War and capitalism often break down any and all basic morals and ethics. Sarat experiences this firsthand as she is exposed to the evils of the world at a very young age. The Camp Patience massacre was one of the most horrific events and ultimate turning points in the novel. It was during the chaos that Sarat committed her first murder. “She approached the man and when she was upon him she reached around his neck and slashed open his throat. . . Soon the man stopped fighting but she kept moving the knife back and forth, back and forth, until she hit something deep within the body she could not sever. ”[footnoteRef:14] She was only 12 years old meaning Sarat’s brain was far from being fully developed, and she committed an act that most adults cannot cope with. [footnoteRef:15] One learns soon after that Sarat’s mother was killed in the bedlam. Sarat finds Gaines, who quickly realizes his young apprentice is putty in his hands. “‘Then what do you want to do?’ Gaines asked. ‘I want to kill them…She never saw the faint smile that, in that moment, crossed her teacher’s lips. ” Albert Gaines had successfully stripped away most of Sarat’s innocence, and could begin grooming her into the South’s deadliest weapon. While Gaines was successful in transforming Sarat into a radicalized weapon of war, he also played a major role in Sarat’s loss of innocence.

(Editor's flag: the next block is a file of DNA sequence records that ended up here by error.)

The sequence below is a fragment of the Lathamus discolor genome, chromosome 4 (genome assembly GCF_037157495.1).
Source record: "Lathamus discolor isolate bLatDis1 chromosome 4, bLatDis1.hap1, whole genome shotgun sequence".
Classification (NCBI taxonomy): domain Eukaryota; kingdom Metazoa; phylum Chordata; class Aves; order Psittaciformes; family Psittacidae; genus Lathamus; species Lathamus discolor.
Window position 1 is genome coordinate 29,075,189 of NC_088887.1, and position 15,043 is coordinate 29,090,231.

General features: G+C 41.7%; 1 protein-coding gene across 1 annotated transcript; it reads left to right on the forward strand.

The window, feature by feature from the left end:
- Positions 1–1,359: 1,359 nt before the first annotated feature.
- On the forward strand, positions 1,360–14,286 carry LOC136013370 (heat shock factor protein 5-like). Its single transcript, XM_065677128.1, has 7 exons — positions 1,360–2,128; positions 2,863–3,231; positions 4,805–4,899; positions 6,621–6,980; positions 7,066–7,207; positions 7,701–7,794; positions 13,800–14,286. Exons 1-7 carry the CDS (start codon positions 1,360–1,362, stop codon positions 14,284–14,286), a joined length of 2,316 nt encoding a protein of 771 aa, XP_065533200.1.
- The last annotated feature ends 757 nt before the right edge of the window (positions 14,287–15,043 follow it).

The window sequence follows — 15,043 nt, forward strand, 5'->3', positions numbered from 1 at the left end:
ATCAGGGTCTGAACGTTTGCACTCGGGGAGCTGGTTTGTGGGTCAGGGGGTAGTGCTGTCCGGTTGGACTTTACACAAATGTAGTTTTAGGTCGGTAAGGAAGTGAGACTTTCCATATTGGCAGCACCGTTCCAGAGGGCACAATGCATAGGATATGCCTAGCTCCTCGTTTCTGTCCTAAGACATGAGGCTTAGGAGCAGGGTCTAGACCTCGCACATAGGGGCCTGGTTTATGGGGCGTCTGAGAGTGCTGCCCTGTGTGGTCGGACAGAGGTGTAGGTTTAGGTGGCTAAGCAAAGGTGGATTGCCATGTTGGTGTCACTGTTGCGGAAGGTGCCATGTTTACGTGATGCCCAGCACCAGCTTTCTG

Overall, American War portrays a multitude of themes. Arguably the clearest, war, spans the entire course of the novel. Even after the war ends, the effects of the brutality, barbarism, and all out turmoil it produces, still remain within the people, as it did within Sarat. A strong foundation behind war, capitalism, holds a significant presence in the novel. Greed proved to be the driving force behind most grisly events that took place. It also served as a strong backbone to the ultimate ending: Sarat’s release of the plague on Reunification Day. Sarat’s life up until that point is followed through a parallel between her and the world. As horrendous events continue to occur, each worse than the latter, she is slowly and brutally stripped of her innocence. This novel is about raw, emotional, unforgiving truth. American War is a metaphor for the catastrophes occurring around the world daily. This novel constructs a sense of immediacy, that we, as a species, must do better, because if we refrain from doing so, a dark and putrid future lies before us.